Without a proper exhaust sound, many cars would lack the unique experience that they are known for. These are the ten best sounding highly-tuned exhausts.
What better way to be reminded that you’re in an extremely powerful Italian sports sedan than to constantly hear its undeniably Italian exhaust noises?
By using a series of electronically opening exhaust valves, the Quattroporte GTS’ is able to maintain its status as the bossiest and loudest Italian sports sedan on the road. But maybe not for long.
Suggested By: sm70
Let’s face it, without its extremely characteristic noise, the current 500 Abarth just wouldn’t be as fun. Its putt-putt noise is unmistakable and attracts only the best kind of attention wherever it goes.
I guess that’s what happens when you sell a car direct from the factory without a muffler.
Suggested By: cazzyodo
Other sports cars might have the screams and the thunderous cracks down pat, but there is no other car out there with a roar like a Hellcat. Thanks to specially-designed electronically controlled exhaust valves, the Hellcat can roar like demonic hell-spawn that it is.
Suggested By: boo-gotti
On the current generation Corvettes, the Engine Sound Management system allows for the driver to change exhaust modes from stealth to track. Stealth has near hybrid levels of quiet, while track has near full-on race car sensations of loudness. It’s all controlled by exhaust baffles and butterfly valves in the piping below the car.
Suggested By: Josh
Call me a child, but some of the most addicting things about the 458 are the noises it makes when the exhaust baffles open up. Waaaa-pow, waaa-powww. I swear I could listen to it all day.
Until you get the 458 above 3000 RPMs, exhaust is only flowing through the center tailpipe. It’s only above 3000 RPMs that you can really notice the engine coming to life. Above 3000 RPMs, exhaust baffles open and allow exhaust gases to flow through the two louder outer tailpipes.
Suggested By: GreenAcurasAreTheCarsForMe
The AMG GT exceeds expectations in many ways. But can its downsized and turbocharged 4.0L V8 continue the legacy of the famed 6.2L AMG burble?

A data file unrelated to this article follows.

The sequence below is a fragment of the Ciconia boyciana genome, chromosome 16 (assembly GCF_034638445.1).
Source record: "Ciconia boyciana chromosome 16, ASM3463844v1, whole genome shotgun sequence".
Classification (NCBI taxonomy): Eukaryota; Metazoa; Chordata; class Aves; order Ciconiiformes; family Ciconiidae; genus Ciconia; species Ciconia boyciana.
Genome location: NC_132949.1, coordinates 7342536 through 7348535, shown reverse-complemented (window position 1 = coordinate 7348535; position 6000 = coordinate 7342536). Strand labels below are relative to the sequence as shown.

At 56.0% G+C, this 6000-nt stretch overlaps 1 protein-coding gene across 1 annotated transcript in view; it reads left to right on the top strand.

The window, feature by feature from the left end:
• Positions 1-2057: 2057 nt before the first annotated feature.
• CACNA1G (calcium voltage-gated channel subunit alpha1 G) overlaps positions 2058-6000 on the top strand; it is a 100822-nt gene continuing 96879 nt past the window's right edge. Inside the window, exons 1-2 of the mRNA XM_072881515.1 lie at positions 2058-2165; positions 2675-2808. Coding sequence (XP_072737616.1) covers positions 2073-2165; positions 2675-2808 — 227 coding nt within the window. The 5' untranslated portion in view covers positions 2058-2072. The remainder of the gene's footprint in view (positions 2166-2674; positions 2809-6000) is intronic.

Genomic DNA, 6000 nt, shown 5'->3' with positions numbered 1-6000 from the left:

Yes it can.
Mercedes-Benz offers a brief explanation of how the AMG GTS’ exhaust system does its thing.
Computer-controlled vanes near the tailpipes of the AMG GT S exhaust system also let the driver escalate its sound at the push of a button, while the system’s free-flow design delivers an audible celebration of power with every upshift, downshift and rev.
Suggested By: AMGFTMFW
When spending time in a modern McLaren, it’s impossible to ignore how science-fictiony and unique the noises it makes are. From the whooshes of the wastegate to the noises of wide-open throttle, the noises of the 12C are pure beauty.
To achieve the 12c’s spaceship-like series of noises, McLaren fine tuned the headers acoustically and designed the exhaust system to allow a small amount of exhaust and wastegate noise flow into the cabin.
Suggested By: Szczupak
Crack crack crack pop. In the V8 Jaguar F-Types, its almost impossible to keep a frown on your face. The noise that these cars emanate might be a bit over the top, but that’s okay.
Unless you’re going to a wedding or something, then it’s probably not okay. Don’t drive your F-Type to a wedding.
As explained in detail here, Jaguar uses “controlled misfires” to make the F-Type’s exhaust as exciting as many of us know and love it to be. To create these controlled misfires, Jaguar has engineered the F-Type to delay fuel cut off after the driver has lifted from the throttle, thus creating the controlled misfires.
Suggested By: damnthisburnershitsux
When you switch the Huracan into “Corsa” mode, it’s like you’ve been hand picked to serve as the Earth’s God of Thunder. Upon letting off throttle and on downshifts, the Huracan makes some of the most insane noises that have ever resonated from a supercars exhaust. It might be somewhat artificial, but I don’t care.
As Lamborghini’s original press release for the Huracan states, most of the work is done by the car’s striking V10, but the exhaust wouldn’t be as insane as it is without all the extra tuning and the channel setup that Lamborghini had used.
The exhaust system is also conceived with two channels, with its components laid out for low back pressure. There are flaps in the two end pipes; the vacuum formed at higher loads and revs causes them to open, giving a fuller, deeper sound.
Suggested By: porsche9146
There’s no way that the incredible V10 hiding under the LFA’s hood needed much help to perfect its tone, but Lexus wanted to be sure. To ensure the LFA’s exhaust perfection, they hired engineers from Yamaha Instrumental to make sure that the LFA’s scream was the screamiest of screams.
Suggested By: Titan-E34
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Top Photo Credit: Lexus